Moreover such real gurus are most unlikely to take on westerners or the simple reason that they have not lived as Hindus for a long period of time. Living within a traditional form, models the soul and as such prepares the individual for the spiritual life. If one doubts this, one has but to ask such potential chelas (penitents) what caste they belong to. They immediately tell you that they don’t believe in castes. Now like it or not, the Caste system is intrinsic to Hinduism. It is a little like someone saying they are Catholic and claiming that they don’t believe in the Real Presence. (Those wishing to understand the caste system are referred to The Religious Basis of the Forms of Indian Society by Ananda Coomaraswamy, Studies in Comparative Religion 15, 1983).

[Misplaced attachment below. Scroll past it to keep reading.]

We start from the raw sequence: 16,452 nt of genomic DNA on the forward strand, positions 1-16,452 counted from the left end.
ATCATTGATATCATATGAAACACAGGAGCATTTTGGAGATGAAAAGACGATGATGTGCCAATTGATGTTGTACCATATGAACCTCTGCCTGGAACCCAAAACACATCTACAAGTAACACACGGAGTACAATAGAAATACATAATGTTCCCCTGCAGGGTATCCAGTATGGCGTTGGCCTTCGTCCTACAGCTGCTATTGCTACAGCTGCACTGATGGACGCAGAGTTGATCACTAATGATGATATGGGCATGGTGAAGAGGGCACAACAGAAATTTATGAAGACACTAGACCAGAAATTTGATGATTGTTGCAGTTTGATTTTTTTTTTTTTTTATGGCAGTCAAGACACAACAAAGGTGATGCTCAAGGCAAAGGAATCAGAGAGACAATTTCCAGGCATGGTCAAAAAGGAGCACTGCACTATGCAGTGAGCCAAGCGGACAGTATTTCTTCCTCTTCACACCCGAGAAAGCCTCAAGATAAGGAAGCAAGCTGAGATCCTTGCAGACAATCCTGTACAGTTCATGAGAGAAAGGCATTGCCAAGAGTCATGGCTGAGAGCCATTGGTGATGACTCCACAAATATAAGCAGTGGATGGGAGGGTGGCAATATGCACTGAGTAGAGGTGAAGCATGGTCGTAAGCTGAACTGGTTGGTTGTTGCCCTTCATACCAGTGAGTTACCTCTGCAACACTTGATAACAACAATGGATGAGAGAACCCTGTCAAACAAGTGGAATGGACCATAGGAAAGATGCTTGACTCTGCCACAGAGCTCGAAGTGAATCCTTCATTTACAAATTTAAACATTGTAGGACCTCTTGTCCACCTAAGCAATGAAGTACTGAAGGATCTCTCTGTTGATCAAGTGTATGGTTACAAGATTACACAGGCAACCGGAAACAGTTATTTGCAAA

Living as a Hindu within the traditional culture is equivalent to what Tanqueray calls “external direction.” So stringent is this principle that when an orthodox Hindu (the term orthodox is defined as right faith and true doctrine) leaves India – which is greatly discouraged – he has oon returning to go through a purification ceremony called the pancha gavia. Now it is true that a westerner can take sanyassa, that is becomes a monk, and then this stricture does not apply, for the sanyass has no social role in society as such. The funeral rites are said over him and he is as it were “dead to the world.” Taking sanyassa is a fairly serious affair which means cutting of all family, friends, possessions, and social ties. Such monks may be wandering or have a fixed abode. But no guru is likely to encourage this step – rare exceptions apart – in someone coming from the west who is almost certainly not prepared for all the commitments involved. Furthermore, again with exceptions, there is the problem, even for those brought up within the Hindu tradition, of what is called premature vairagya, that is taking such vows when too young, and for most such a step is only taken after he has fulfilled all his social duties and hence usually later in life. Now if these comments apply in India, they certainly also apply to those gurus who travel outside of India, who are almost without exception far from orthodox. (Examples of this are given in my paper on The Desacralisation of Hinduism for Western Consumption in Sophia, Vol 4, No. 2, Winter 1998)